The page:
Genotyping analysis of the COX genes can also be carried out using single nucleotide primer-guided extension assays, where the specific incorporation of the correct base is provided by the high fidelity of the DNA polymerase (Syvanen et al., Genomics 8: 684-692 (1990); Kuppuswamy et al., Proc. Natl. Acad. Sci. U.S.A. 88: 1143-1147 (1991)).

Detection of single base mutations in target nucleic acids can be conveniently accomplished by differential hybridization techniques using allele-specific oligonucleotides (Suggs et al., Proc. Natl. Acad. Sci. 78: 6613-6617 (1981); Conner et al., Proc. Natl. Acad. Sci. 80: 278-282 (1983); Saiki et al., Proc. Natl. Acad. Sci. 86: 6230-6234 (1989)). Mutations can be diagnosed on the basis of the higher thermal stability of the perfectly matched probes as compared to the mismatched probes. The hybridization reactions can be carried out in a filter-based format, in which the target nucleic acids are immobilized on nitrocellulose or nylon membranes and probed with oligonucleotide probes. Any of the known hybridization formats may be used, including Southern blots, slot blots, "reverse" dot blots, solution hybridization, solid support based sandwich hybridization, bead-based, silicon chip-based and microtiter well-based hybridization formats.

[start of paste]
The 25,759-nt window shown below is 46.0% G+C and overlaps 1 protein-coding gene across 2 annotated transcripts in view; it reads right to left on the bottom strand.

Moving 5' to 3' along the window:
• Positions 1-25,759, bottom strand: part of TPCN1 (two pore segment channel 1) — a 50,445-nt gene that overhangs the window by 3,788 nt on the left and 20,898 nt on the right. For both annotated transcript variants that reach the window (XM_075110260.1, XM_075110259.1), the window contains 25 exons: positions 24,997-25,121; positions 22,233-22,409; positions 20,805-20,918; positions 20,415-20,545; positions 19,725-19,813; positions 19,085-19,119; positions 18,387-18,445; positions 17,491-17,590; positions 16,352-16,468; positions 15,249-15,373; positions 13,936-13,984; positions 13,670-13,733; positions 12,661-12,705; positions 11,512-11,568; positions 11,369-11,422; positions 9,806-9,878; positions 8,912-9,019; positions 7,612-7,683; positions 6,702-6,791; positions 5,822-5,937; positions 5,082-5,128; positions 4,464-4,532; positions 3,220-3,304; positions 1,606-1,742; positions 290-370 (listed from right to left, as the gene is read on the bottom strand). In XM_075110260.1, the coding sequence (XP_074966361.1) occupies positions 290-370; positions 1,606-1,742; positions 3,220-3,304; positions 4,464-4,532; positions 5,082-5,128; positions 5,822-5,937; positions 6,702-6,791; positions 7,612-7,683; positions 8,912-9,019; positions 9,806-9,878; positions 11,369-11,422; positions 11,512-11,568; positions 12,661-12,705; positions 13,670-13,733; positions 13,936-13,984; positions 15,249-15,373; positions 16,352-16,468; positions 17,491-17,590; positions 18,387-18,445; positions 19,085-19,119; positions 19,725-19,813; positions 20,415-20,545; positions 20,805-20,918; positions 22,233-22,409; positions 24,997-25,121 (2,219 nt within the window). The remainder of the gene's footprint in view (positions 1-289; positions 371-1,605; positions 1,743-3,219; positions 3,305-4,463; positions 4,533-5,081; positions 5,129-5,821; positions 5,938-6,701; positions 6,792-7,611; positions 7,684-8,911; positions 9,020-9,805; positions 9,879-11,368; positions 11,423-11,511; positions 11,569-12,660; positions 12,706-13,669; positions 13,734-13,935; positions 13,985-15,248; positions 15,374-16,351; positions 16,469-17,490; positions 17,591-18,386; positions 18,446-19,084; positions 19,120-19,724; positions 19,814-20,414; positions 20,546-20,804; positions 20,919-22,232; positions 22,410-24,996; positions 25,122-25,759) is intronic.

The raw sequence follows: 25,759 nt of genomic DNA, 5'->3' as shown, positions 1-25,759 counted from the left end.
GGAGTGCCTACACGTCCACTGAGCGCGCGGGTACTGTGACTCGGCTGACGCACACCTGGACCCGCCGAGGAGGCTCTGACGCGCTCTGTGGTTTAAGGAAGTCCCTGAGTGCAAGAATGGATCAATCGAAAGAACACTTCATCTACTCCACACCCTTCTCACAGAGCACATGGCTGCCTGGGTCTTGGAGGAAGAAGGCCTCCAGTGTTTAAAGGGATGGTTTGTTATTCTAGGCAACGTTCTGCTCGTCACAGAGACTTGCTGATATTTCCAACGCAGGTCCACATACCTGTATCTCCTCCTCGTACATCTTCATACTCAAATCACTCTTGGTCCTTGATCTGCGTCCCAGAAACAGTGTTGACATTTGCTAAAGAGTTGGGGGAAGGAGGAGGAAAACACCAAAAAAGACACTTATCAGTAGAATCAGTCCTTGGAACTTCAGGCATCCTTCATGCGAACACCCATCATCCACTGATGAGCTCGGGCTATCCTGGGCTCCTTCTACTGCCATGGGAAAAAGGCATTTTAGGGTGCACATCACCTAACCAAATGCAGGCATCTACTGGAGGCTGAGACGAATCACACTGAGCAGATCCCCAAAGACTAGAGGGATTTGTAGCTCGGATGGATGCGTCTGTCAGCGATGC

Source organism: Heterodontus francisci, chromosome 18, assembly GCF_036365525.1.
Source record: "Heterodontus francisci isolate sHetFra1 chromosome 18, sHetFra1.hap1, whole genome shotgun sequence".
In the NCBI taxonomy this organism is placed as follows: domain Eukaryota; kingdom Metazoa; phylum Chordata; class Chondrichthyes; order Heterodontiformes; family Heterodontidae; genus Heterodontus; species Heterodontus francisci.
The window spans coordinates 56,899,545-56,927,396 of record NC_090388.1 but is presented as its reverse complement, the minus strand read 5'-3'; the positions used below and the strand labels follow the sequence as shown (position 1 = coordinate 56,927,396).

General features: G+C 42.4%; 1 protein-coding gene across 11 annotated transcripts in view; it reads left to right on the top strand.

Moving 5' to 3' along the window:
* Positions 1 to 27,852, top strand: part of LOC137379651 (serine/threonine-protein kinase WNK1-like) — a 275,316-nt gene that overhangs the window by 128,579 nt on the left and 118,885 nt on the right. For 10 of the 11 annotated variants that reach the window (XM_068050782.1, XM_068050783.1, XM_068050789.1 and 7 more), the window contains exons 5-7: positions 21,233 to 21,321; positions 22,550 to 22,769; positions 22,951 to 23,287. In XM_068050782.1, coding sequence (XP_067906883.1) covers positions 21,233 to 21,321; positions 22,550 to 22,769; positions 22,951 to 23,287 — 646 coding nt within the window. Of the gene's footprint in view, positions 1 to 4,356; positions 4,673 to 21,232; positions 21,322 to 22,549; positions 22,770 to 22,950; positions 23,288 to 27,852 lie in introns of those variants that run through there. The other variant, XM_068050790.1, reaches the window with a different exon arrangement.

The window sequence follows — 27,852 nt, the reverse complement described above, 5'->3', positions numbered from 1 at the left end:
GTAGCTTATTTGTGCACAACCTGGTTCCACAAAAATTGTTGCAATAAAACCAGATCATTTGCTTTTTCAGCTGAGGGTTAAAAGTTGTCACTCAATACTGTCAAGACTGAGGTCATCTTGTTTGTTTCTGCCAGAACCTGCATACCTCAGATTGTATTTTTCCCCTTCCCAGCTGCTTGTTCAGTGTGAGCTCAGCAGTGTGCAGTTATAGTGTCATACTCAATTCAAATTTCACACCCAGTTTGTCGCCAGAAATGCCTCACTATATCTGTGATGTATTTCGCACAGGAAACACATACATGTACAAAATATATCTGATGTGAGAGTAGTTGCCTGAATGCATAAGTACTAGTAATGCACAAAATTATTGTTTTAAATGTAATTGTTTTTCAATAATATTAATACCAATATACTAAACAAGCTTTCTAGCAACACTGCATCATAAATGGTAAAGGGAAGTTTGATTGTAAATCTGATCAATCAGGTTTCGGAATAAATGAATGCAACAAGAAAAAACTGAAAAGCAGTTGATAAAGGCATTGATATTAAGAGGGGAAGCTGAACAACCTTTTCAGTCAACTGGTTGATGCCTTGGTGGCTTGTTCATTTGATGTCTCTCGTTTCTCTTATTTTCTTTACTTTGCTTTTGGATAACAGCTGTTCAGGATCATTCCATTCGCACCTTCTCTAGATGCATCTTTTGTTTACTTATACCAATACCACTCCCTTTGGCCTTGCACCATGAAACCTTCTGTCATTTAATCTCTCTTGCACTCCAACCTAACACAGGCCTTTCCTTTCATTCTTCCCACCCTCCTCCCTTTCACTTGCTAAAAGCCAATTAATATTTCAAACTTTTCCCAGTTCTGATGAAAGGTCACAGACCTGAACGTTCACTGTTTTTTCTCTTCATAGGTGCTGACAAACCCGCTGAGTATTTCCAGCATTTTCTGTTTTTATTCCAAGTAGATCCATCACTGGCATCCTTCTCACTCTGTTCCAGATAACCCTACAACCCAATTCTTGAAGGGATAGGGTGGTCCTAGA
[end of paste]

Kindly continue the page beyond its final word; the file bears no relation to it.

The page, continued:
An alternative strategy involves detection of the COX genes by sandwich hybridization methods. In this strategy, the mutant and wildtype (normal) target nucleic acids are separated from non-homologous DNA/RNA using a common capture oligonucleotide immobilized on a solid support and detected by specific oligonucleotide probes tagged with reporter labels. The capture oligonucleotides can be immobilized on microtitre plate wells or on beads (Gingeras et al., J. Infect. Dis. 164: 1066-1074 (1991); Richman et al., Proc. Natl. Acad. Sci. 88: 11241-11245 (1991)).

Another method for analysis of a biological sample for specific mutations in the COX genes is a multiplexed primer extension method. In this method primer is hybridized to nucleic acid suspected of containing a mutation such that the primer is hybridized 3' to the suspected mutation. The primer is extended in the presence of a mixture of one to three deoxynucleoside triphosphates and one of three chain terminating deoxynucleoside triphosphates selected such that the wild-type extension product, the mutant DNA-derived extension product and the primer each are of different lengths. These steps can be repeated, such as by PCR or RT-PCR, and the resulting primer extended products and primer are then separated on the basis of molecular weight to thereby enable identification of mutant DNA-derived extension product.